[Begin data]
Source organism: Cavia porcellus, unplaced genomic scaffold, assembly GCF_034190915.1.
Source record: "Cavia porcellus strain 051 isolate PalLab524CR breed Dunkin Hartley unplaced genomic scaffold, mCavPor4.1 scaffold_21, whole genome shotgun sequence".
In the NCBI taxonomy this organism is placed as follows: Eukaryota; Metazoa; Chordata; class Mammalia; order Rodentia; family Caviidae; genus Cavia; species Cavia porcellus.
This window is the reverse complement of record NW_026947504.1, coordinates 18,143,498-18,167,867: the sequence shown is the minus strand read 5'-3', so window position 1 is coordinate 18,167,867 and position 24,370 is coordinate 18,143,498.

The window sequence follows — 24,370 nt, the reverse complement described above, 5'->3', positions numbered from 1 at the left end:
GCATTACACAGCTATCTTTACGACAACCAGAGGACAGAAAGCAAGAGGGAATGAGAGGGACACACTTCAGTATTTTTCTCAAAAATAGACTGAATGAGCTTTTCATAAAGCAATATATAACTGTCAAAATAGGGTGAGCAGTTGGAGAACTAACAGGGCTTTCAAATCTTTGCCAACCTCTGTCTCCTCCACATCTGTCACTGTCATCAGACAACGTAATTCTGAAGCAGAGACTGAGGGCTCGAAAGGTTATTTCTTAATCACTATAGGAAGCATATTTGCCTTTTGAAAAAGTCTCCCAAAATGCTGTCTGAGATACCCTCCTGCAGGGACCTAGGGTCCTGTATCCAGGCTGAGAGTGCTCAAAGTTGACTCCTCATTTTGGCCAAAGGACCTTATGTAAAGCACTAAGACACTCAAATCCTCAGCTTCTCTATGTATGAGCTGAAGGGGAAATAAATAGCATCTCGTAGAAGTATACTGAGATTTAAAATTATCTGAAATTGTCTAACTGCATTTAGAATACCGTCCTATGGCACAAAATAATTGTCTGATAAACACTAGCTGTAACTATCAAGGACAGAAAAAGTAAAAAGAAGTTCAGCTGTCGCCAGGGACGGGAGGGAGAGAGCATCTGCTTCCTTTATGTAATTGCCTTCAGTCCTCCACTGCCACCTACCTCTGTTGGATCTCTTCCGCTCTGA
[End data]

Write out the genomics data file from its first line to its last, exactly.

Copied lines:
Source organism: Cavia porcellus, unplaced genomic scaffold, assembly GCF_034190915.1.
Source record: "Cavia porcellus strain 051 isolate PalLab524CR breed Dunkin Hartley unplaced genomic scaffold, mCavPor4.1 scaffold_21, whole genome shotgun sequence".
In the NCBI taxonomy this organism is placed as follows: Eukaryota; Metazoa; Chordata; class Mammalia; order Rodentia; family Caviidae; genus Cavia; species Cavia porcellus.
This window is the reverse complement of record NW_026947504.1, coordinates 18,143,498-18,167,867: the sequence shown is the minus strand read 5'-3', so window position 1 is coordinate 18,167,867 and position 24,370 is coordinate 18,143,498.

The window sequence follows — 24,370 nt, the reverse complement described above, 5'->3', positions numbered from 1 at the left end:
GCATTACACAGCTATCTTTACGACAACCAGAGGACAGAAAGCAAGAGGGAATGAGAGGGACACACTTCAGTATTTTTCTCAAAAATAGACTGAATGAGCTTTTCATAAAGCAATATATAACTGTCAAAATAGGGTGAGCAGTTGGAGAACTAACAGGGCTTTCAAATCTTTGCCAACCTCTGTCTCCTCCACATCTGTCACTGTCATCAGACAACGTAATTCTGAAGCAGAGACTGAGGGCTCGAAAGGTTATTTCTTAATCACTATAGGAAGCATATTTGCCTTTTGAAAAAGTCTCCCAAAATGCTGTCTGAGATACCCTCCTGCAGGGACCTAGGGTCCTGTATCCAGGCTGAGAGTGCTCAAAGTTGACTCCTCATTTTGGCCAAAGGACCTTATGTAAAGCACTAAGACACTCAAATCCTCAGCTTCTCTATGTATGAGCTGAAGGGGAAATAAATAGCATCTCGTAGAAGTATACTGAGATTTAAAATTATCTGAAATTGTCTAACTGCATTTAGAATACCGTCCTATGGCACAAAATAATTGTCTGATAAACACTAGCTGTAACTATCAAGGACAGAAAAAGTAAAAAGAAGTTCAGCTGTCGCCAGGGACGGGAGGGAGAGAGCATCTGCTTCCTTTATGTAATTGCCTTCAGTCCTCCACTGCCACCTACCTCTGTTGGATCTCTTCCGCTCTGA